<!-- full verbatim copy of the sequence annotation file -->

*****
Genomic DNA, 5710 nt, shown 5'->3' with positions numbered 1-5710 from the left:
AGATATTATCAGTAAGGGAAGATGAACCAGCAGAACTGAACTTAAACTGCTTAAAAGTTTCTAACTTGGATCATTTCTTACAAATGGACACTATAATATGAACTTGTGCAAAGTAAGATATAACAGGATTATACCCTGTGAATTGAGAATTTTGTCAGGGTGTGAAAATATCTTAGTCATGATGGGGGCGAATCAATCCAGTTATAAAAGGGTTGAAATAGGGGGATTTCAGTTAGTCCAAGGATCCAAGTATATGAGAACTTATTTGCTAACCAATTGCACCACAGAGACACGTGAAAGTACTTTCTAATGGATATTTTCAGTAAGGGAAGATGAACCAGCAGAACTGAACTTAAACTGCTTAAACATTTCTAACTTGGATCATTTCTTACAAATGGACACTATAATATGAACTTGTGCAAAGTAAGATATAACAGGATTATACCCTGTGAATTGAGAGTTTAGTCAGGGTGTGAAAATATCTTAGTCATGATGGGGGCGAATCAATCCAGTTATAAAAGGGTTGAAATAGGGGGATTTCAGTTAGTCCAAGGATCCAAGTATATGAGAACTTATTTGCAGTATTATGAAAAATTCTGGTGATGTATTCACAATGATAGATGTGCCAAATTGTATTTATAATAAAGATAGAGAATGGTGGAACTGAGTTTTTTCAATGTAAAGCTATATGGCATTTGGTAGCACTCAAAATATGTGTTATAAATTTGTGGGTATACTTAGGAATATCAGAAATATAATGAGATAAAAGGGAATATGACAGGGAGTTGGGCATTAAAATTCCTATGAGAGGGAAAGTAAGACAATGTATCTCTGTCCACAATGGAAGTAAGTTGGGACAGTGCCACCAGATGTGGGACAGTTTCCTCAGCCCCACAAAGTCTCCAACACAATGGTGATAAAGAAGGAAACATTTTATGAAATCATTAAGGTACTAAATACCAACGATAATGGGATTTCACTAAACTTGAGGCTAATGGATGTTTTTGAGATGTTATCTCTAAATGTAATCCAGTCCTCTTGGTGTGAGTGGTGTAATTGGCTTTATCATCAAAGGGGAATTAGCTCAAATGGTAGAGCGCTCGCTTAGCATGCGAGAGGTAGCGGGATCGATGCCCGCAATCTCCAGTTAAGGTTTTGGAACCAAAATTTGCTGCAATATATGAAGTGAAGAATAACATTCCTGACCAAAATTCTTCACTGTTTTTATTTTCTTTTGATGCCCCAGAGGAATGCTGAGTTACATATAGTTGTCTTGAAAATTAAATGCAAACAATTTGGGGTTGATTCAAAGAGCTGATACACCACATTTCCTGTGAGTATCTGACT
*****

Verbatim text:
Genomic DNA, 5710 nt, shown 5'->3' with positions numbered 1-5710 from the left:
AGATATTATCAGTAAGGGAAGATGAACCAGCAGAACTGAACTTAAACTGCTTAAAAGTTTCTAACTTGGATCATTTCTTACAAATGGACACTATAATATGAACTTGTGCAAAGTAAGATATAACAGGATTATACCCTGTGAATTGAGAATTTTGTCAGGGTGTGAAAATATCTTAGTCATGATGGGGGCGAATCAATCCAGTTATAAAAGGGTTGAAATAGGGGGATTTCAGTTAGTCCAAGGATCCAAGTATATGAGAACTTATTTGCTAACCAATTGCACCACAGAGACACGTGAAAGTACTTTCTAATGGATATTTTCAGTAAGGGAAGATGAACCAGCAGAACTGAACTTAAACTGCTTAAACATTTCTAACTTGGATCATTTCTTACAAATGGACACTATAATATGAACTTGTGCAAAGTAAGATATAACAGGATTATACCCTGTGAATTGAGAGTTTAGTCAGGGTGTGAAAATATCTTAGTCATGATGGGGGCGAATCAATCCAGTTATAAAAGGGTTGAAATAGGGGGATTTCAGTTAGTCCAAGGATCCAAGTATATGAGAACTTATTTGCAGTATTATGAAAAATTCTGGTGATGTATTCACAATGATAGATGTGCCAAATTGTATTTATAATAAAGATAGAGAATGGTGGAACTGAGTTTTTTCAATGTAAAGCTATATGGCATTTGGTAGCACTCAAAATATGTGTTATAAATTTGTGGGTATACTTAGGAATATCAGAAATATAATGAGATAAAAGGGAATATGACAGGGAGTTGGGCATTAAAATTCCTATGAGAGGGAAAGTAAGACAATGTATCTCTGTCCACAATGGAAGTAAGTTGGGACAGTGCCACCAGATGTGGGACAGTTTCCTCAGCCCCACAAAGTCTCCAACACAATGGTGATAAAGAAGGAAACATTTTATGAAATCATTAAGGTACTAAATACCAACGATAATGGGATTTCACTAAACTTGAGGCTAATGGATGTTTTTGAGATGTTATCTCTAAATGTAATCCAGTCCTCTTGGTGTGAGTGGTGTAATTGGCTTTATCATCAAAGGGGAATTAGCTCAAATGGTAGAGCGCTCGCTTAGCATGCGAGAGGTAGCGGGATCGATGCCCGCAATCTCCAGTTAAGGTTTTGGAACCAAAATTTGCTGCAATATATGAAGTGAAGAATAACATTCCTGACCAAAATTCTTCACTGTTTTTATTTTCTTTTGATGCCCCAGAGGAATGCTGAGTTACATATAGTTGTCTTGAAAATTAAATGCAAACAATTTGGGGTTGATTCAAAGAGCTGATACACCACATTTCCTGTGAGTATCTGACT